Despite chill, natural gas prices unlikely to rise much

HOUSTON — Natural gas prices have been on the rise this winter, but they are likely to fall in the coming months because of limited demand for the fuel and because of coal.

A chill that left the country 13 percent colder than normal for winter months over the last 15 years spurred Americans to use a lot of natural gas for heating, said Mary Barcella, director of North American natural gas research at IHS CERA.

As a result, supplies of natural gas in storage are currently down 16 percent from a year ago, according to the U.S. Energy Information Administration.

Still, prices for natural gas probably won’t rise much higher than they are now, Barcella said.

Natural gas for January delivery was selling Friday for about $4.36 per million British thermal units on the New York Mercantile Exchange.

Natural gas: Cold weather among factors pushing up natural gas bills

Coal-fired power plants are a major factor keeping natural gas prices low, Barcella said.

When natural gas prices are low, power producers burn more natural gas and less coal, but as natural gas prices close in on $5, coal power plants run at higher rates, she said.

“When the gas prices go back up the reverse happens,” Barcella said. “Coal will go back online for power generation. So it’s that dynamic that’s going to keep the gas prices from going too high.”

Natural gas drilling is also a factor, said James Sullivan, a senior analyst for investment research firm Alembic Global Advisors.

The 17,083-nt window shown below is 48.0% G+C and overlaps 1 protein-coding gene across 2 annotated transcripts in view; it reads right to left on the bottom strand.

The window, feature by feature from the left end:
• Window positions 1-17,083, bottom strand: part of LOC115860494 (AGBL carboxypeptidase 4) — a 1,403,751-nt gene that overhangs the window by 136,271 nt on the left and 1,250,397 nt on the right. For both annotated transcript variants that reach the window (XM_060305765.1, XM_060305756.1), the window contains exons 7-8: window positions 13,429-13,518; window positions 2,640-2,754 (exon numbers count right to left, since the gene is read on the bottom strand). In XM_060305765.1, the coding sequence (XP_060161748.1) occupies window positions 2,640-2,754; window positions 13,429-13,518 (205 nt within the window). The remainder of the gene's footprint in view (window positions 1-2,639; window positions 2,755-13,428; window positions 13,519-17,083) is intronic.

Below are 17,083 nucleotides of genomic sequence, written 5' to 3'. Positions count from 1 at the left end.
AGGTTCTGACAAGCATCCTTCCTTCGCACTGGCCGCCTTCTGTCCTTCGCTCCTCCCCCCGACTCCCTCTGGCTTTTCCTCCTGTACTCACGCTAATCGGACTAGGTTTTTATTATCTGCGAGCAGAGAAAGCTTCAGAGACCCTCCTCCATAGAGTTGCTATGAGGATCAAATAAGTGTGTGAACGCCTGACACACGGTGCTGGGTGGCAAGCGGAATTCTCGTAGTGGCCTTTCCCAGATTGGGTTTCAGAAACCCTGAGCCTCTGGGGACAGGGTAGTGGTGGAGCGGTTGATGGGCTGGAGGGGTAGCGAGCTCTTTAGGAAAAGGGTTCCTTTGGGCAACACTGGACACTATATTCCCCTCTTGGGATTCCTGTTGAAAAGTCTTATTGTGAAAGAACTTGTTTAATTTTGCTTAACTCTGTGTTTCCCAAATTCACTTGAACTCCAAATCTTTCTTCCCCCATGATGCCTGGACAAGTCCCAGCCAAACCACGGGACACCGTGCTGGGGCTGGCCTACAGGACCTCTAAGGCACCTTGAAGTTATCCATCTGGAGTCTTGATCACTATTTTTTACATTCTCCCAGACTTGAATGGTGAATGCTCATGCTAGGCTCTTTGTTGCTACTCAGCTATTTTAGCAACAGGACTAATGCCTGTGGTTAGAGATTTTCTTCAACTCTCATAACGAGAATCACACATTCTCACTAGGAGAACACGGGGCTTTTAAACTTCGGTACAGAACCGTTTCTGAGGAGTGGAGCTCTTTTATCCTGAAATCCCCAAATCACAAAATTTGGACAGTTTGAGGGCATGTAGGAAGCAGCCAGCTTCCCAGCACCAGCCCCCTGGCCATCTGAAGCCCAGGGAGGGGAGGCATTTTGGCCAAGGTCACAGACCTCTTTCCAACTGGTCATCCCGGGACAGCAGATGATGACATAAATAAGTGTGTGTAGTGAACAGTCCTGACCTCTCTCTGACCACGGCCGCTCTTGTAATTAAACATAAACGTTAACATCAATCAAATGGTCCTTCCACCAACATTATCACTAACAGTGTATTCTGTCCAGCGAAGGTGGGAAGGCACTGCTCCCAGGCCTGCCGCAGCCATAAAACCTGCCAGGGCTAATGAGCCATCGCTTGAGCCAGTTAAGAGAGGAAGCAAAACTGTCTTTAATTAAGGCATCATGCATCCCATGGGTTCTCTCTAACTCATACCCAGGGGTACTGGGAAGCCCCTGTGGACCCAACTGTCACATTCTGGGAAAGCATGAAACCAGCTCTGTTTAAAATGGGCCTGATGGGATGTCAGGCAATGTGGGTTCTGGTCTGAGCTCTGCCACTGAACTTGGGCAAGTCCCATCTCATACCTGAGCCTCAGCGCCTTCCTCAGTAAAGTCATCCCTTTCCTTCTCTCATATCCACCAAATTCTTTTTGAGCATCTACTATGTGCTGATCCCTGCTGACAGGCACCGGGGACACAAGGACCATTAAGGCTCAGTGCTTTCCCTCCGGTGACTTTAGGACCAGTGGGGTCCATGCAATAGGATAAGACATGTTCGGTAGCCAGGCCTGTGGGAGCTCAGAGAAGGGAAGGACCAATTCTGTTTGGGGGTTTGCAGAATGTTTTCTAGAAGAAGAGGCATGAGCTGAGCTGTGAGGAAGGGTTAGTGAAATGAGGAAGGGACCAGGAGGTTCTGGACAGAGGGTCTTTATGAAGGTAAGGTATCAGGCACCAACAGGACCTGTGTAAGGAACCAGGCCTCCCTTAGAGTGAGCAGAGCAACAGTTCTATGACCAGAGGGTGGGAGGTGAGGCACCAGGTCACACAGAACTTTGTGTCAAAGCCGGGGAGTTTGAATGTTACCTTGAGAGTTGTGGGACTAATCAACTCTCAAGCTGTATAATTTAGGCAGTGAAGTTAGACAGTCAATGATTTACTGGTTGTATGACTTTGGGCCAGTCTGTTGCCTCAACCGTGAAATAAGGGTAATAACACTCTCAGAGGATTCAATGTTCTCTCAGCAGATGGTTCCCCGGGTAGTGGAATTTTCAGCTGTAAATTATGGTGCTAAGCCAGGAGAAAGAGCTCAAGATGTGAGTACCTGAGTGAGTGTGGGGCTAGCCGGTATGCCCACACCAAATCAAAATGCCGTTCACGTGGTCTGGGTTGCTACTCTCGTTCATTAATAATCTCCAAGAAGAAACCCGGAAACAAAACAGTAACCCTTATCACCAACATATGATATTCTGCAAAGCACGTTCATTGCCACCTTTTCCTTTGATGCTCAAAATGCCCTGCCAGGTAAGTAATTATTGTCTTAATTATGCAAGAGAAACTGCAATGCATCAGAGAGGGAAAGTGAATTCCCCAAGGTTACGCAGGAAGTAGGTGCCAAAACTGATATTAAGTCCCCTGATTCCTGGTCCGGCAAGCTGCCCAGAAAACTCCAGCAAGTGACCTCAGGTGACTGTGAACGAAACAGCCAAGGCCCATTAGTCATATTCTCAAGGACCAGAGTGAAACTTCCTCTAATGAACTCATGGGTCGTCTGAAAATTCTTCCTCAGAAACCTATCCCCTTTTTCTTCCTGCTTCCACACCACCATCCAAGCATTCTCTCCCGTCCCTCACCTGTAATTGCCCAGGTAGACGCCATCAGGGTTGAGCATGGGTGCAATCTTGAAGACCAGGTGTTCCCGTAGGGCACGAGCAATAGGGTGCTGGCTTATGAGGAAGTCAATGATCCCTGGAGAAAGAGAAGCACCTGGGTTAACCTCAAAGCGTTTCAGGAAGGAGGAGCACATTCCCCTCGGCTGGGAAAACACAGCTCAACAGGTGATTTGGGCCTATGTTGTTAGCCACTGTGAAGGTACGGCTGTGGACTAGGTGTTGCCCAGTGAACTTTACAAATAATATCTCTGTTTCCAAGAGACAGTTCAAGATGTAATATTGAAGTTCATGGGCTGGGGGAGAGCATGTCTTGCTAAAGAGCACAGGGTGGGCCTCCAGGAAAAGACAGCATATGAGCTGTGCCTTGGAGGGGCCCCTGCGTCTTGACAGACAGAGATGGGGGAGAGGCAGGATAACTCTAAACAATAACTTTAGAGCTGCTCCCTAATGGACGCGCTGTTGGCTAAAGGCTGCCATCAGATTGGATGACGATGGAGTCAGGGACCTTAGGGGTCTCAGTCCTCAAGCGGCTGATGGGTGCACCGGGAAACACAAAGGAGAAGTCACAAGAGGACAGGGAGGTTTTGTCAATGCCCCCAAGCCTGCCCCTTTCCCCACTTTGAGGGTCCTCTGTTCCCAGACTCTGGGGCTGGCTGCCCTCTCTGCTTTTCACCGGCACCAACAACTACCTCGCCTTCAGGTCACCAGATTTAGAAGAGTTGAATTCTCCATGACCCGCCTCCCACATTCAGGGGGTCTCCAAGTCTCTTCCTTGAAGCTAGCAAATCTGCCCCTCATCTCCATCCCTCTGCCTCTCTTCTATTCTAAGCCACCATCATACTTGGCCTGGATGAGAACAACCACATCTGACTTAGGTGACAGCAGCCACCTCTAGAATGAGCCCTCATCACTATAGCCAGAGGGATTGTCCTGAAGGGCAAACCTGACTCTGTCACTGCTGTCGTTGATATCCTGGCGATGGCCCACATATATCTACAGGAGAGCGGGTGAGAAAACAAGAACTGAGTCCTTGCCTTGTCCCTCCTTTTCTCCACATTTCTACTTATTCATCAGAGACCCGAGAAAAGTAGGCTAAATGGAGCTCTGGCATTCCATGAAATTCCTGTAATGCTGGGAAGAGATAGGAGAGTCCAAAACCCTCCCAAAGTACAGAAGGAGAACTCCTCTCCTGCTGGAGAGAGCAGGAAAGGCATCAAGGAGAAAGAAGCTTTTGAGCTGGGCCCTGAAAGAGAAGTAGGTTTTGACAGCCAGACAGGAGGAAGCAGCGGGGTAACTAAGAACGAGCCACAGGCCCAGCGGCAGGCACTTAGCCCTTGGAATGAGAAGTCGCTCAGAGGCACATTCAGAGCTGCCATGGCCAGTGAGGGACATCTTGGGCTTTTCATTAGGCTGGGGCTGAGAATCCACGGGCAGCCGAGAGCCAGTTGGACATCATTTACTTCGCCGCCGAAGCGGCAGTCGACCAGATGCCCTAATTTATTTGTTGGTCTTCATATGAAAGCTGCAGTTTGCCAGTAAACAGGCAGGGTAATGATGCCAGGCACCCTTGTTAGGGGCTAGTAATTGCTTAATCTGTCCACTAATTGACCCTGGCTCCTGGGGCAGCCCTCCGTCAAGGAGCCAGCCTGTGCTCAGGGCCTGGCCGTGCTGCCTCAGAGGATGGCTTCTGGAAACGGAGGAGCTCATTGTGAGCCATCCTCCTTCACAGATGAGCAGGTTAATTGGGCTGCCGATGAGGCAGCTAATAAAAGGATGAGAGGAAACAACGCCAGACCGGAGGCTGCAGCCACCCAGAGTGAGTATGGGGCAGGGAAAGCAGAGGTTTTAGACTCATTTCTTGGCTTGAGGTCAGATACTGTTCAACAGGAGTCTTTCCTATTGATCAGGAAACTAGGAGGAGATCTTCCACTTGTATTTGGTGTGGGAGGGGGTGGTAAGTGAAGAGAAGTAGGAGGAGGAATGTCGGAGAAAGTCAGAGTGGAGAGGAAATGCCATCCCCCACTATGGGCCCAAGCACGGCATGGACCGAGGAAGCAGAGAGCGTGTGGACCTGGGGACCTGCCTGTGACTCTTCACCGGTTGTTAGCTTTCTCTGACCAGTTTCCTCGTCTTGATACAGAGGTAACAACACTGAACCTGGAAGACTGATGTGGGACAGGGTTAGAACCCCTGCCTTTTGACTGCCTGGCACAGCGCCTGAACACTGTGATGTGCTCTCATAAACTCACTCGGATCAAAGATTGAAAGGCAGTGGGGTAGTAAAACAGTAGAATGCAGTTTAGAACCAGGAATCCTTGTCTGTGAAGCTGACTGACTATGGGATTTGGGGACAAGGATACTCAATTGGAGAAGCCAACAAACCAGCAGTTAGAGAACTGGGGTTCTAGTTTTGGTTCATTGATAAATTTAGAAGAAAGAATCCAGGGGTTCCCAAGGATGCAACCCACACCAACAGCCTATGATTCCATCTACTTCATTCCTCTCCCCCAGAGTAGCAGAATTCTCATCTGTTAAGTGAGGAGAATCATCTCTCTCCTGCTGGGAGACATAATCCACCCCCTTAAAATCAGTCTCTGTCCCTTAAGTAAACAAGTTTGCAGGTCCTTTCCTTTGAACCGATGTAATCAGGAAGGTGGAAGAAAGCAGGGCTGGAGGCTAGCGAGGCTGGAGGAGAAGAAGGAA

As natural gas prices get closer to $5 per million British thermal units, oil and gas companies are likely to deploy more rigs to drill for the fuel, adding to supply and likely pushing prices down again, Sullivan said.

“Fair price for natural gas is probably somewhere between 3.50 to 4.50 per (million British thermal units),” Sullivan said. “The thing that will move that outside of that band will be probably winter weather. A very cold winter can push it up to a $5 per (million British thermal units) range.”

Barcella said a price as high as $5 was unlikely this year, and even for the next 16 years.

A price between $3.50 and $4.25 is more likely, she said.

“We think that certainly from now to 2020, and really now to 2030, we think that prices will cycle within that range with some temporary excursions above or below,” Barcella said.

When prices have typically dropped toward $3.50 per million British thermal units of natural gas, companies have halted natural drilling operations in most areas. But as prices have gone above $4.50 per million British thermal units, companies have added rigs.

Even with new demand for natural gas coming online in the coming years, from new power plants, chemical plants or liquefied natural gas export facilities, prices will likely stay within that range, she said.

“We think the resource base in this country is sufficient to meet the new demand without a strong increase in prices,” Barcella said.